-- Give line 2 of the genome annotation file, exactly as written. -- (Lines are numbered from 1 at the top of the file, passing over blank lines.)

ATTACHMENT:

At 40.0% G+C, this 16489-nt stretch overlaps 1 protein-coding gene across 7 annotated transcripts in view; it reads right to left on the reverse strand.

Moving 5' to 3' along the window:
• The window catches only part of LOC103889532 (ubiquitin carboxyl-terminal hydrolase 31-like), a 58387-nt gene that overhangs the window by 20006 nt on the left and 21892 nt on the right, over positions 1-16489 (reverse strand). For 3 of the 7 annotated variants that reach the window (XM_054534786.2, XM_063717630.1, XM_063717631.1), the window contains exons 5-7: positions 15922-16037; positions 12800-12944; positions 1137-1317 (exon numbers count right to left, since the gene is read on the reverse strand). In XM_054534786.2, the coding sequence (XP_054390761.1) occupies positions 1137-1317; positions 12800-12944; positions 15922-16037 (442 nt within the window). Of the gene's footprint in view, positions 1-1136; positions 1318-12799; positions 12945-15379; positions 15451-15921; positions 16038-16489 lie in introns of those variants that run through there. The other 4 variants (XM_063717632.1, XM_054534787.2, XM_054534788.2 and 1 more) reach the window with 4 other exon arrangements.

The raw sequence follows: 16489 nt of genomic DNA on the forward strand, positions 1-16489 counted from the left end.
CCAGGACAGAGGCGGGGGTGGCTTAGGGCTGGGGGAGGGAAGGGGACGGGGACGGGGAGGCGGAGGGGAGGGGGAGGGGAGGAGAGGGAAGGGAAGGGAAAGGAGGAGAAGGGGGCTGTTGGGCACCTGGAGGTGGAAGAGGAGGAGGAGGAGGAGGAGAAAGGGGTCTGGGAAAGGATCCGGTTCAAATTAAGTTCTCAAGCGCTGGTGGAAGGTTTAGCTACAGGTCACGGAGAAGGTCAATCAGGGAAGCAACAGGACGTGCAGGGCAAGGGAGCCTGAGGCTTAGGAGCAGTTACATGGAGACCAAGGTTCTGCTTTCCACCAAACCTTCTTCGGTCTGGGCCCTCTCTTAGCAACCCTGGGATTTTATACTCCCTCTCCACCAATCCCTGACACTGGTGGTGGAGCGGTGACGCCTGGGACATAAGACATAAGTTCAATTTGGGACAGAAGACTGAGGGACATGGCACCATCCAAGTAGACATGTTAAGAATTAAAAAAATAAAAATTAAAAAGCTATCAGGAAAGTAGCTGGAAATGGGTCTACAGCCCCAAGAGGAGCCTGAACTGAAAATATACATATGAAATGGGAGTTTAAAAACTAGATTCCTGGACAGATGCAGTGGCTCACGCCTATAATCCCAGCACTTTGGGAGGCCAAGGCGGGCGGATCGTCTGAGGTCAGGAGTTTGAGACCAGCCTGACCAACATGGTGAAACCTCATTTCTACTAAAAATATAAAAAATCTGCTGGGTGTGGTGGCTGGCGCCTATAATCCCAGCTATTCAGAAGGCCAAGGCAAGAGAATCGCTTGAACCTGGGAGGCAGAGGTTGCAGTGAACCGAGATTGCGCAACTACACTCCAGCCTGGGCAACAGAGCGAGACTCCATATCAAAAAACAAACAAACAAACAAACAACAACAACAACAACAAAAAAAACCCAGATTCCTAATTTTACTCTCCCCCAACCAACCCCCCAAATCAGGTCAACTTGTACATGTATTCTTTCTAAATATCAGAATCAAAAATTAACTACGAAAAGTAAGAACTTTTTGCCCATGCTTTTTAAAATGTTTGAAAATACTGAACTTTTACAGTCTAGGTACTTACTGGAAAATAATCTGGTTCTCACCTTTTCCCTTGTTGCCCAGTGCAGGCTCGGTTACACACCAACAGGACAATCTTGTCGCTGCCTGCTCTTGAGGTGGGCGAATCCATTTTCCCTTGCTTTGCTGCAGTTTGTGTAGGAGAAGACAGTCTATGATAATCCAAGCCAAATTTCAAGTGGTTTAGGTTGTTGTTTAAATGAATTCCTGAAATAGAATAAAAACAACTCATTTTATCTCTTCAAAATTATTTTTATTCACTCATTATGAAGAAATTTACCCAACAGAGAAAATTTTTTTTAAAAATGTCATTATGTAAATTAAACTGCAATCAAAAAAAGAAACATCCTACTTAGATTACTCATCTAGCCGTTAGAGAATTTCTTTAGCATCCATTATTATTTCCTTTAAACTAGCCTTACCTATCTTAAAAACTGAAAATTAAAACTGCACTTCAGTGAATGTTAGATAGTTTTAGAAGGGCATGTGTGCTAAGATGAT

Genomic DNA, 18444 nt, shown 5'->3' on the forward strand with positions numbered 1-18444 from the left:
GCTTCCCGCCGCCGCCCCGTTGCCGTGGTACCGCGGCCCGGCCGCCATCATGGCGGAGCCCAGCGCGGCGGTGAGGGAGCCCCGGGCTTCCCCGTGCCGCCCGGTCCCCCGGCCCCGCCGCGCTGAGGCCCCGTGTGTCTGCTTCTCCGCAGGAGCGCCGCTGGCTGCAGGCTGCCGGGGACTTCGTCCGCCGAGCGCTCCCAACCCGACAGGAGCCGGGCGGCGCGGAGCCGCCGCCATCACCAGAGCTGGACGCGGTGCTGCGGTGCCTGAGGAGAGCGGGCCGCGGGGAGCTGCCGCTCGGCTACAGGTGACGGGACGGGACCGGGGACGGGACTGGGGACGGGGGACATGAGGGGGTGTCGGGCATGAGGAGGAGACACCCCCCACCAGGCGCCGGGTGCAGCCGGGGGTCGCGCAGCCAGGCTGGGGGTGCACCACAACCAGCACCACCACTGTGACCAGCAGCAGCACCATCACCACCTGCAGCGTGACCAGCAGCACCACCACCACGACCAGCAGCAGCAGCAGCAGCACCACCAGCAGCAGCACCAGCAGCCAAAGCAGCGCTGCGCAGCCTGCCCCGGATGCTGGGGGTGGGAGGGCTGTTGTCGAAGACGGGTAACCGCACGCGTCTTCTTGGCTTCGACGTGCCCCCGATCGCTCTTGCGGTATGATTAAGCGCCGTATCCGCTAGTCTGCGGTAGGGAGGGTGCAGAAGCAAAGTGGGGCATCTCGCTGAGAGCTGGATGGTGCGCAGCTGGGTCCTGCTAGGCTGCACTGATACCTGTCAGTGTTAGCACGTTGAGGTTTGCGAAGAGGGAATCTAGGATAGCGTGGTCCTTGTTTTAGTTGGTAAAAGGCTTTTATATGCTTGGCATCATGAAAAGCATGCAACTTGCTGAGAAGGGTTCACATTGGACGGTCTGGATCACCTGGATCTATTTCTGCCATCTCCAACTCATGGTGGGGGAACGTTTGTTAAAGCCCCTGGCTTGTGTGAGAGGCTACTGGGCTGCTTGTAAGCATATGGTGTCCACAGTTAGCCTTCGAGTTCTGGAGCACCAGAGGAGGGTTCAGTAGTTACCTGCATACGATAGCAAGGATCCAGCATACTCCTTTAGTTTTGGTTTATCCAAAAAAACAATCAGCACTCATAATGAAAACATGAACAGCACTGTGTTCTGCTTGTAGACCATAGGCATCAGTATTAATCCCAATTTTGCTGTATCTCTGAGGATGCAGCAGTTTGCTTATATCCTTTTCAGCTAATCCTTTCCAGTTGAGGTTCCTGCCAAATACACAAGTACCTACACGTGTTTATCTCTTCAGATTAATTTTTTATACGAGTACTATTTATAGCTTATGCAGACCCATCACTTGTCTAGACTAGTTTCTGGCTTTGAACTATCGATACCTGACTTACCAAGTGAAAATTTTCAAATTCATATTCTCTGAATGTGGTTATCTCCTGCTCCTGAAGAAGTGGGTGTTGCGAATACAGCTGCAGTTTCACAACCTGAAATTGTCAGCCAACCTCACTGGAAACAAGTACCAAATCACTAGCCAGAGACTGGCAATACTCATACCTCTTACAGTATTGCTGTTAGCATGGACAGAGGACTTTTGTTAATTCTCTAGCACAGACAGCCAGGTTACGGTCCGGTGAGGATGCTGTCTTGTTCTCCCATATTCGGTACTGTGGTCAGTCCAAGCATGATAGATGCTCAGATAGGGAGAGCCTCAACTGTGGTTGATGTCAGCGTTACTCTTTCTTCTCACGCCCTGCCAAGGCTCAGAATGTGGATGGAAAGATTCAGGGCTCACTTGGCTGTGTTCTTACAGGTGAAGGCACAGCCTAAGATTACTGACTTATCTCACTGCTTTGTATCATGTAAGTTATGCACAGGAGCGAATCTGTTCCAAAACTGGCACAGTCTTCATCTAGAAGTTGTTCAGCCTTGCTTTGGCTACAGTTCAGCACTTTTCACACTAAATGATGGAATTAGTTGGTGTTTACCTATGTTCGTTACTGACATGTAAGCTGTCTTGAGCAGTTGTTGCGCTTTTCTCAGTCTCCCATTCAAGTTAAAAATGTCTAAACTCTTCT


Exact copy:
Moving 5' to 3' along the window: